08 Dec 2011
Arbitration and abuse of process: High Court clarifies their interaction
by Sid Wang, James Robinson
There is no automatic bar to maintaining proceedings merely because there is an arbitration on foot between some related parties.
The High Court of Australia has delivered a judgment which clarifies general principles of international arbitration law, abuse of process and inconsistent determinations. The judgment, delivered in favour of Clayton Utz client Michael Wilson & Partners Limited (MWP), represents a maturing of international arbitration law in Australia and coincides with a significant movement in Australia to promote international arbitration.
The trial, which was heard in 2009, related to the alleged diversion of profits and business opportunities by three Australians employed by MWP to work on energy and resources projects in Kazakhstan. The trial judge awarded MWP more than $8 million against two of the Australians, partly on the basis that they were accessories to breaches of fiduciary duties by the third man whom the judge found to be the backbone of the conspiracy. They were also found to be liable for procuring breach of contract and the tort of conspiracy. MWP pursued the third Australian separately in an arbitration in London, where he was later found liable, but on a more limited basis than the two Australians in NSW.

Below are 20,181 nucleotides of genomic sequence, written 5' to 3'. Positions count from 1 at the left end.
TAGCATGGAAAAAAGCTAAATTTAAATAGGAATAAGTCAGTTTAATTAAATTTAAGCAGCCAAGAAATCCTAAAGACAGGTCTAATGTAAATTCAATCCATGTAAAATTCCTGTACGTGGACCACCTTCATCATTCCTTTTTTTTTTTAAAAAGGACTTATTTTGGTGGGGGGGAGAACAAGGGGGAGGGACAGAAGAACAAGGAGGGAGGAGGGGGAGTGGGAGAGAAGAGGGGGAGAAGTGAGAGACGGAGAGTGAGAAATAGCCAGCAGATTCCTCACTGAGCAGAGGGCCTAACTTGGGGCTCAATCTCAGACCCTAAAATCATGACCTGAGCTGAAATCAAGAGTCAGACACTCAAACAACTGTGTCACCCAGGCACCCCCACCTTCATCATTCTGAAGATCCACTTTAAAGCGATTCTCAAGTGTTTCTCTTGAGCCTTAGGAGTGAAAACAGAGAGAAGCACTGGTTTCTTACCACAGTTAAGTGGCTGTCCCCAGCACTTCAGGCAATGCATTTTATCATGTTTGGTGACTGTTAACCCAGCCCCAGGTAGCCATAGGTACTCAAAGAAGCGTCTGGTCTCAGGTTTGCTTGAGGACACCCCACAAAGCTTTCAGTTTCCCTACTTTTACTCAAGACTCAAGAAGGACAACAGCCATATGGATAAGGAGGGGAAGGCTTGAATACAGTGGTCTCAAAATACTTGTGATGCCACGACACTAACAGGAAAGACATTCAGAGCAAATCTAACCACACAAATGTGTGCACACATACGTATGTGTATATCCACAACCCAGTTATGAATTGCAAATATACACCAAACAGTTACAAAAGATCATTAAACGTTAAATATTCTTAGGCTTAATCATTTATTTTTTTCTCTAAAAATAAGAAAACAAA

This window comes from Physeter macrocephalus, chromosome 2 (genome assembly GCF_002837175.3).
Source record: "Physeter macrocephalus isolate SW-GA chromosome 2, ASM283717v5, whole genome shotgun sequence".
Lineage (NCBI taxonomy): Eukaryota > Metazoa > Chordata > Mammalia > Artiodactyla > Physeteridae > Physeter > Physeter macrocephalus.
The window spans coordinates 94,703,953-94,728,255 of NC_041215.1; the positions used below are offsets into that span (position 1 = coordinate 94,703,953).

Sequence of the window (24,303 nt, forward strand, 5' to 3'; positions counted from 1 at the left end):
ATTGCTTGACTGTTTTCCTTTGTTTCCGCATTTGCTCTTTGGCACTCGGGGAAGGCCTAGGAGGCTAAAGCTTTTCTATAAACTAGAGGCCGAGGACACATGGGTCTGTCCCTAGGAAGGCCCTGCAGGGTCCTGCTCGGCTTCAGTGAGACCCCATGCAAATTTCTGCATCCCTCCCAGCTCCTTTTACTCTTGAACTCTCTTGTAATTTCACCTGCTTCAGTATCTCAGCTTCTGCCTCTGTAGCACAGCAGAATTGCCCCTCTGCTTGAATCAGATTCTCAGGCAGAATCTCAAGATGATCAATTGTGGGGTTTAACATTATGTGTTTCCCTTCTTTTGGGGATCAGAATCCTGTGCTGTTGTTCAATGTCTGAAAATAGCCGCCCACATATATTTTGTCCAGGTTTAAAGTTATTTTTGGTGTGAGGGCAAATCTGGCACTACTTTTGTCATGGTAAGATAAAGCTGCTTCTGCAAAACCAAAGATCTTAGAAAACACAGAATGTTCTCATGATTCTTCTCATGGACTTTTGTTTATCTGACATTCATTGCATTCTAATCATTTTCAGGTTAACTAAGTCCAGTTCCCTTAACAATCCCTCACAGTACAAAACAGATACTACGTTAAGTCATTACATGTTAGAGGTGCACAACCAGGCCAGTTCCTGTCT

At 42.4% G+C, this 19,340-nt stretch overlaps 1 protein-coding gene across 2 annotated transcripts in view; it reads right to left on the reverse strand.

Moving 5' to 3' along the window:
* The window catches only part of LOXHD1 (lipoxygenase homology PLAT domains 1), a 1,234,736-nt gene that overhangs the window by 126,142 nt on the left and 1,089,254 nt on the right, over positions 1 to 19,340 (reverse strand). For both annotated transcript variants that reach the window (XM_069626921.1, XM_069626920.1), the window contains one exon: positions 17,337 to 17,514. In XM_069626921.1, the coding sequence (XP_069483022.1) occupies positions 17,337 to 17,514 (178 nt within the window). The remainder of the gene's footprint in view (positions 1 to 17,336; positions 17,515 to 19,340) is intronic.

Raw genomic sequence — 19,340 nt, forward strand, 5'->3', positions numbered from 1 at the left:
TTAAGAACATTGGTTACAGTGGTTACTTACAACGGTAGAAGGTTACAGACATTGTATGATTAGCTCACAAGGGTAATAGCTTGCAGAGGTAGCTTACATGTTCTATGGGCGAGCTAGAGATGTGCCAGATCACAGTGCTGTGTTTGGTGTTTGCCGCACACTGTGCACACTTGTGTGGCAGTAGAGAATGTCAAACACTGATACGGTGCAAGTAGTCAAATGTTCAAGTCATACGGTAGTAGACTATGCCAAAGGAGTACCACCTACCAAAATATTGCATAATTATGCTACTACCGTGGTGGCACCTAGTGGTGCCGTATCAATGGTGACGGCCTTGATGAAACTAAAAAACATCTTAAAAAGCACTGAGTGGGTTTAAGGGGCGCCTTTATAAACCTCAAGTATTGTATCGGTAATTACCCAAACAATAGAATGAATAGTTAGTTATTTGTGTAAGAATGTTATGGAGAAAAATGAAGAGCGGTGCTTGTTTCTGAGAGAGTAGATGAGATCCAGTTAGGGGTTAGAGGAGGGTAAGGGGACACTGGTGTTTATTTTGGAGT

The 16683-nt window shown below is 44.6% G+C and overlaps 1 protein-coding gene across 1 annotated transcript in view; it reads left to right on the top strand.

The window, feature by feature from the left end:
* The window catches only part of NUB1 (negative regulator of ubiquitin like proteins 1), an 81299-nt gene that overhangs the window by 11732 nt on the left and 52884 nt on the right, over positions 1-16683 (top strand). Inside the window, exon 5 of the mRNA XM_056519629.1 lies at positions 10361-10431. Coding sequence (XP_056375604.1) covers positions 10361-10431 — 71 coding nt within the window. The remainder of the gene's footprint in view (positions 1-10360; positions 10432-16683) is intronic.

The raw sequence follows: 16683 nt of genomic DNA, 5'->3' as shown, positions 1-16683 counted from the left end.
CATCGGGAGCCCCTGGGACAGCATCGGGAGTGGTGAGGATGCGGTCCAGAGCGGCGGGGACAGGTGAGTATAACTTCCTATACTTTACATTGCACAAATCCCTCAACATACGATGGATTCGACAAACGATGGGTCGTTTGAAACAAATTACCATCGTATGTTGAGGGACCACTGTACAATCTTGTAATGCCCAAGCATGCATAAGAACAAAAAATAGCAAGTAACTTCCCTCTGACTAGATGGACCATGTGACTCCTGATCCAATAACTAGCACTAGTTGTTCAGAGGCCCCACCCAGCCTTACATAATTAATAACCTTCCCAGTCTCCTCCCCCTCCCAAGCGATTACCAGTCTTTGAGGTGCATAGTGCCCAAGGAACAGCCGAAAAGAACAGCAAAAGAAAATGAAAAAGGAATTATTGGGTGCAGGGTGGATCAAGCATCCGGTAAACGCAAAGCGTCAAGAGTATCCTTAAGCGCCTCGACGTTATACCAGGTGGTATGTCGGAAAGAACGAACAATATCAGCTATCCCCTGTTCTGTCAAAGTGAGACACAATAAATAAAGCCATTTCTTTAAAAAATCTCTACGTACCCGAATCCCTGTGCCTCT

In 2010, the Court of Appeal found that it would be an abuse of process and would bring the administration of justice into disrepute if the accessories bore a greater liability in Court proceedings than the "principal" would bear in the arbitration. The Court of Appeal also found that there was an apprehension that the senior NSW judge who heard the trial was biased and ordered that the matter be sent for a retrial.
The High Court unanimously determined that it was not an abuse of process for a litigant to hold a judgment which was inconsistent with a foreign arbitral award delivered in an arbitration between different parties, regardless of whether there is an principal and accessory relationship involved. The majority (Acting Chief Justice Gummow, and Justices Hayne, Crennan and Bell) said:
"Neither the institution nor the prosecution to judgment of the proceedings was an abuse of process of the Supreme Court of NSW. No abuse of that process emerged for the first time when the arbitrators reached conclusions that differed from those reached by Einstein J… The claims against Mr Slater and Mr Nicholls, as knowing assistants, were not dependent upon the claims made against Mr Emmott…"
The Court's judgment recognises that the use of arbitration clauses can necessarily result in multiple proceedings on similar issues and that those proceedings may be determined differently by the arbitrator or judge in each case. It fills the previous vacuum in Australian law on the interrelationship between arbitration and court proceedings. There is no automatic bar to maintaining proceedings merely because there is an arbitration on foot between some related parties. Any inconsistencies in results may need to be dealt with later if there are issues of double recovery or the conspirators have rights of contribution against each other.
Clayton Utz partner Sid Wang and senior associate James Robinson acted for MWP.
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